An Enemy Subdued

Sermon by Wiley Lowry on February 11, 2018

John 4:43-54

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Let’s open God’s Word together tonight to John chapter 4. If you’re using the pew Bibles, that can be found on page 889. I was listening to a podcast a few weeks ago and it was about a car dealership in Long Island in New York. And the story was about how the staff and the salespeople were trying to meet their sales goals by the end of the month. And one of the salesmen that was featured in this story was named, Manny. Manny asked the interviewer if he had ever read the greatest book ever written about car sales. And the interviewer didn’t know so he asked him what it was. And Manny told him that it was a book that was written by the ancient Chinese general and war strategist, Sun Tzu. And the book’s title is, The Art of War. Now that’s an unsettling thought if you’re about to make a major purchase like a car or at least it is if your salesman is Manny!


But one of the quotes from that book by Sun Tzu is that “The supreme art of war is to subdue the enemy without fighting.” To subdue the enemy without fighting. Now there’s probably something a little more sinister in the way that comes from Sun Tzu, but what I thought was, “You know, in some sense, that is part of the beauty of the Gospel – that enemies might be reconciled without fighting.” But that’s only part of the story, isn’t it? Because what the Bible teaches to us and what this communion table teaches us is that those who are at enmity with God and who are at enmity with one another are reconciled only by the blood of Christ and only by the power of His resurrection. And so we want to look to that tonight from John chapter 4 and see the beauty of the Gospel, the beauty of the good news in Christ Jesus; the glory of our Savior Jesus Christ. So let’s pray and then read our section of Scripture tonight.


Our Father, we come and bow down before You and we recognize that we need Your help. We look to You for help, from Your Holy Spirit to guide us and to direct us in all truth, that You would give us wisdom as we understand Your Word tonight. You have helped us and You have given us salvation in Christ. And so we ask that You would bring those truths home to us tonight, that we would glorify and magnify Christ Jesus and that we would rejoice in our salvation this evening. We pray that You would do this for Your glory, and we pray it in Christ’s name, amen.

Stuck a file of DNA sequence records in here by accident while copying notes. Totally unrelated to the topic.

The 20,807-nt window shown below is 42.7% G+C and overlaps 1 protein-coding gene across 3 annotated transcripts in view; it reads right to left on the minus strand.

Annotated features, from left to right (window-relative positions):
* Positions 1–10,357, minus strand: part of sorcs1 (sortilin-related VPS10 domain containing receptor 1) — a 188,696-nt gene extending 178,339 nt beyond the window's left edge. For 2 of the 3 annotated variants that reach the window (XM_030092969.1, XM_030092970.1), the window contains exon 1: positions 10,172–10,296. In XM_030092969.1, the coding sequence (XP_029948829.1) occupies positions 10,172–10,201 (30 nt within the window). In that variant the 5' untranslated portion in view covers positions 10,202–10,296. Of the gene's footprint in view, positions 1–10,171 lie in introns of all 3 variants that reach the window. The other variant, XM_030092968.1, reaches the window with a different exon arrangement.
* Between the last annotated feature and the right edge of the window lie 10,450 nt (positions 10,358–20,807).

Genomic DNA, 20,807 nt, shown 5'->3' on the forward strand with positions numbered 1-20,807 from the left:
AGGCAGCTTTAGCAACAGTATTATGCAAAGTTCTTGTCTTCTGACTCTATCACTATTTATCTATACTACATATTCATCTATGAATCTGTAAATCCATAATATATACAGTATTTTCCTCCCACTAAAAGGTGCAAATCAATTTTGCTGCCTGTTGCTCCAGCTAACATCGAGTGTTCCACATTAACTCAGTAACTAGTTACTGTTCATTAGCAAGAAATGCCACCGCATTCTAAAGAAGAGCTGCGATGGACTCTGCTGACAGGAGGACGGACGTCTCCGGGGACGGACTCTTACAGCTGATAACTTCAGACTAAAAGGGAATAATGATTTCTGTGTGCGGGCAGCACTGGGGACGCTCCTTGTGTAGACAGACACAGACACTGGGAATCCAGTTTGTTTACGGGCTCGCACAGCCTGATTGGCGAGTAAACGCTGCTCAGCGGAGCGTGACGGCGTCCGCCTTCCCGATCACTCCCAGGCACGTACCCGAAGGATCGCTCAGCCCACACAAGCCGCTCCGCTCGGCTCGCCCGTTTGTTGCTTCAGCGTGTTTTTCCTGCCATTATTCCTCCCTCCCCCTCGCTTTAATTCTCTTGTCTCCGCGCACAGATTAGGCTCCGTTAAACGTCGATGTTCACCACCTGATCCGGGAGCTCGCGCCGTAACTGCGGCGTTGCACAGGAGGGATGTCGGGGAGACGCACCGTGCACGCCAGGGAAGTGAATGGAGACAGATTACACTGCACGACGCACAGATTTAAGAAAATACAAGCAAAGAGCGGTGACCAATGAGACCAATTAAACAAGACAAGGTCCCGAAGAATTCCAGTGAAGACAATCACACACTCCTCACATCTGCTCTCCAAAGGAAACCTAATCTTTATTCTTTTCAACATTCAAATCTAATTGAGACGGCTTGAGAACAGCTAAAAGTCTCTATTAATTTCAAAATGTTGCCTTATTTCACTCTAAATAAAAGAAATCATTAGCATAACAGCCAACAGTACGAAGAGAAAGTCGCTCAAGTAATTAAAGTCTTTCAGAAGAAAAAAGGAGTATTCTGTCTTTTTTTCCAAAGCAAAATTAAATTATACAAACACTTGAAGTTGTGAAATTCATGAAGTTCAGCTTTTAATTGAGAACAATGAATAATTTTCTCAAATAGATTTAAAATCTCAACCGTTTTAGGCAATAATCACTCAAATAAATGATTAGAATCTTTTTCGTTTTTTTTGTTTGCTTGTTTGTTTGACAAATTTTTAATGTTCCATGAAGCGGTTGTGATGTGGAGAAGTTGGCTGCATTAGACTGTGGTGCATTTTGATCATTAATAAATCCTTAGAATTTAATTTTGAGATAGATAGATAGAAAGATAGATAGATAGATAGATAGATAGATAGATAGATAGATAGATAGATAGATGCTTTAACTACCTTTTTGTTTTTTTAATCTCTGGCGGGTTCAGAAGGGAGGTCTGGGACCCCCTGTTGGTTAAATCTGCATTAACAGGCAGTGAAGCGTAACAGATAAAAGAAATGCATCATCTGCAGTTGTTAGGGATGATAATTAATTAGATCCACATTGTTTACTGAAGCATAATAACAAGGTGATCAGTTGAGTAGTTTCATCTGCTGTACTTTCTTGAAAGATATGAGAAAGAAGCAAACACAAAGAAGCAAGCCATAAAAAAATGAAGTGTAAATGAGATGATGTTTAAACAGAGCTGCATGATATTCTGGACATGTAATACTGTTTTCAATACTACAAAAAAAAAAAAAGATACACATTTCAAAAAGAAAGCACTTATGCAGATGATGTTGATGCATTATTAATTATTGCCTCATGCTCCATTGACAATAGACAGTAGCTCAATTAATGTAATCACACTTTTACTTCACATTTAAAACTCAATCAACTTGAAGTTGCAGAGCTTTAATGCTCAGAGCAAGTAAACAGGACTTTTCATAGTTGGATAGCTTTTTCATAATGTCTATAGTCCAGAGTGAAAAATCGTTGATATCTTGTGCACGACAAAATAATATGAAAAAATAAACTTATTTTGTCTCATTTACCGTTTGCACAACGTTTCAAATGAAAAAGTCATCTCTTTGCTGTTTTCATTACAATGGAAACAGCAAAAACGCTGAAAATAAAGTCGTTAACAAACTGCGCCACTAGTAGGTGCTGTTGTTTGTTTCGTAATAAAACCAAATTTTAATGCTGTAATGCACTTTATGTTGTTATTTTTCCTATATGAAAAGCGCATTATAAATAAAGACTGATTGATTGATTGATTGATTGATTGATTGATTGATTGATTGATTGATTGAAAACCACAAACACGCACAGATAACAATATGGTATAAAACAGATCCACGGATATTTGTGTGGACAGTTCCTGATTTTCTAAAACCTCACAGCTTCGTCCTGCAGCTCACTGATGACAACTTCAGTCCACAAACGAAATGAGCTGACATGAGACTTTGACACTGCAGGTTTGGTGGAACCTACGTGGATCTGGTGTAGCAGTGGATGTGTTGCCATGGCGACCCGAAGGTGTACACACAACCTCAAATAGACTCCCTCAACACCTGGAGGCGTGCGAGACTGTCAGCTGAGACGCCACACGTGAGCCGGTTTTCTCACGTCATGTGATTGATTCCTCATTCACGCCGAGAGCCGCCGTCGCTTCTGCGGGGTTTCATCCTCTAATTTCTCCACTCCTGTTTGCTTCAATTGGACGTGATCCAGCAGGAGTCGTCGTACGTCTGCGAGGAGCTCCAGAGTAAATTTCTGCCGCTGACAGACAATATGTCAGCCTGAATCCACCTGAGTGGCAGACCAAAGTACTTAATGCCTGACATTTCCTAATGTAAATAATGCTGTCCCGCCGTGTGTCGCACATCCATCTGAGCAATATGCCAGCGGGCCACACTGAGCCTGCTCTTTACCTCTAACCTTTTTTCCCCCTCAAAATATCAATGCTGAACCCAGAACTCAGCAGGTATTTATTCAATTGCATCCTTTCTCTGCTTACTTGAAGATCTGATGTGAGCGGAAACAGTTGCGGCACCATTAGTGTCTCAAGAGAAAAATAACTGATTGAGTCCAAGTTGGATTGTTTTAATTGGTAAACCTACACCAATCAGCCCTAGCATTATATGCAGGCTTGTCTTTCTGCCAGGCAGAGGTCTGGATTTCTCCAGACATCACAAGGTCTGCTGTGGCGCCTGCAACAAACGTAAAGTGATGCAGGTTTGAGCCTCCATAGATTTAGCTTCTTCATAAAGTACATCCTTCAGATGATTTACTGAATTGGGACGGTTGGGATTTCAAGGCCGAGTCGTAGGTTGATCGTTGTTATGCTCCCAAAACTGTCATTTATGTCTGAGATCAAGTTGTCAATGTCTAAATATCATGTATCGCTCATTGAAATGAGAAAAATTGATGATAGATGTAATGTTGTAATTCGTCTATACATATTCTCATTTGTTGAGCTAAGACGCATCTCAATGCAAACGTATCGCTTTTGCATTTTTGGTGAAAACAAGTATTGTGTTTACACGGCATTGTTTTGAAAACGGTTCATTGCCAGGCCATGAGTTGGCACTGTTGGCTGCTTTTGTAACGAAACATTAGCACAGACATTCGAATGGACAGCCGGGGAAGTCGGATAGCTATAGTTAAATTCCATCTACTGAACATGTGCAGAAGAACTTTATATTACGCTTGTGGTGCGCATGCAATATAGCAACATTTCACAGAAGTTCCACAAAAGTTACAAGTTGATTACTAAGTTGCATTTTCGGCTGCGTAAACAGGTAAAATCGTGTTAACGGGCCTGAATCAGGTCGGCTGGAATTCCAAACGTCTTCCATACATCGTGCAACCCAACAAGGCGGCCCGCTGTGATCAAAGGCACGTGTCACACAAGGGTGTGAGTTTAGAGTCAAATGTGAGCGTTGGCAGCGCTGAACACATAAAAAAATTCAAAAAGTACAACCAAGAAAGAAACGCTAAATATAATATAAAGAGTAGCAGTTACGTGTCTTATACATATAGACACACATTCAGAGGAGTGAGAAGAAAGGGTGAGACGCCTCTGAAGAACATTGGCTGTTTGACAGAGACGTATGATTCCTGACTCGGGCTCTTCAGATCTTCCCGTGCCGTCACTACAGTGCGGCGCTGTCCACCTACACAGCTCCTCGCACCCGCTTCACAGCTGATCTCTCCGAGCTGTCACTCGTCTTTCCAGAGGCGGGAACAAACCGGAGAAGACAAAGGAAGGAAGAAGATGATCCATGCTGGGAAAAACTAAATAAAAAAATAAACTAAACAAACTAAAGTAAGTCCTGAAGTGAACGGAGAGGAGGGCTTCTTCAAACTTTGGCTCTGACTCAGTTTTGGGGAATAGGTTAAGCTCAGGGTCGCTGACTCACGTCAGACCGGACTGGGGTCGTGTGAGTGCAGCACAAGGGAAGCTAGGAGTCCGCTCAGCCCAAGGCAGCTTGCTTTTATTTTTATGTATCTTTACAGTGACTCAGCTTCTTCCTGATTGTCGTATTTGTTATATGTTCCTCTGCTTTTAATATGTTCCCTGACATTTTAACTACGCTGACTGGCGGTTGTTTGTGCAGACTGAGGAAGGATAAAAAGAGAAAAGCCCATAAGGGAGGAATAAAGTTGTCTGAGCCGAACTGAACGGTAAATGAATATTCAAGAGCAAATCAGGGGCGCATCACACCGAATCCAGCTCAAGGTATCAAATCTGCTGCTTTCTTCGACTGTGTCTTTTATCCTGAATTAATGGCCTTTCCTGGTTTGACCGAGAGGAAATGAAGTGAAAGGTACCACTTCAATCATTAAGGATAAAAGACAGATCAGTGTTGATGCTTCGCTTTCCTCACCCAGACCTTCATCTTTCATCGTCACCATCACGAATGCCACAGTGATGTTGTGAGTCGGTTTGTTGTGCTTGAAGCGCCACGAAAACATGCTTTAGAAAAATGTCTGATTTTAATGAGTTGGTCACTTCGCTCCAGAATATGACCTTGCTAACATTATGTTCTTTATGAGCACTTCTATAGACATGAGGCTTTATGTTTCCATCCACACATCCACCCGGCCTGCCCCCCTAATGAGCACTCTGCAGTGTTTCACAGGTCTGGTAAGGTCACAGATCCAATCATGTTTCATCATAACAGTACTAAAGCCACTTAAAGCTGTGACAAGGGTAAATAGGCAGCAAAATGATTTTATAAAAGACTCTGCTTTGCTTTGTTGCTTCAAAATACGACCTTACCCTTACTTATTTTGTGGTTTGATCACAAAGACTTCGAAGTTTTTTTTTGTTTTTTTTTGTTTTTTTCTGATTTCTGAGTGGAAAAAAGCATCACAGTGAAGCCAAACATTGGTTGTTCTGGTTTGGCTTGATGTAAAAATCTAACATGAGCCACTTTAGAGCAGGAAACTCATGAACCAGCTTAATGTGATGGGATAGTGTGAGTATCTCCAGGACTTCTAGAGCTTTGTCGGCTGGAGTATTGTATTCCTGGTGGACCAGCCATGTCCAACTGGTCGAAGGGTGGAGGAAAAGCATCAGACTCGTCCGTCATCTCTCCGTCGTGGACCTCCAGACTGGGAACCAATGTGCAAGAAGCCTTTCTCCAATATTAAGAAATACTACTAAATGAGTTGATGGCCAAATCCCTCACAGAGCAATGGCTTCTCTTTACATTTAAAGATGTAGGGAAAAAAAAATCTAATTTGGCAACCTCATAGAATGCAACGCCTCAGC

This is John chapter 4. I’ll start reading in verse 43:


“After the two days he departed for Galilee. (For Jesus himself had testified that a prophet has no honor in his own hometown.) So when he came to Galilee, the Galileans welcomed him, having seen all that he had done in Jerusalem at the feast. For they too had gone to the feast.


So he came again to Cana in Galilee, where he had made the water wine. And at Capernaum, there was an official whose son was ill. When this man heard that Jesus had come from Judea to Galilee, he went to him and asked him to come down and heal his son, for he was at the point of death. So Jesus said to him, ‘Unless you see signs and wonders you will not believe.’ The official said to him, ‘Sir, come down before my child dies.’ Jesus said to him, ‘Go; your son will live.’ The man believed the word that Jesus spoke to him and went on his way. As he was going down, his servants met him and told him that his son was recovering. So he asked them the hour when he began to get better, and they said to him, ‘Yesterday at the seventh hour the fever left him.’ The father knew that was the hour when Jesus had said to him, ‘Your son will live.’ And he himself believed, and all his household. This was now the second sign that Jesus did when he had come from Judea to Galilee.”


The grass withers and the flowers fall, but the Word of our God endures forever.


The Sign

I want us to see two things from this passage tonight. I want us to see first the sign and then secondly, the servant. The sign and the servant. The first thing we see is the sign. Now if you’re familiar with the gospel of John then you know how important signs are, Jesus’ signs, for the structure and the message of this book. Almost any time that I turn to John’s gospel to study it, my mind goes to John chapter 20. It’s John’s purpose statement for why he wrote this gospel. And he says that “Jesus did many other signs which are not written in this book, but that these are written so that you may believe that Jesus is the Christ, the Son of God, and that by believing you may have life in his name.” The signs are important in John’s gospel. And there’s some debate over whether there are six or seven distinct signs in this first half of his gospel. John is presenting to us the identity of Christ, the identity of Jesus as the Christ, as the Messiah. And he’s preparing to focus our attention in the second half of this book, above all else, on Jesus’ approach to the cross and His resurrection, His victory over sin and death.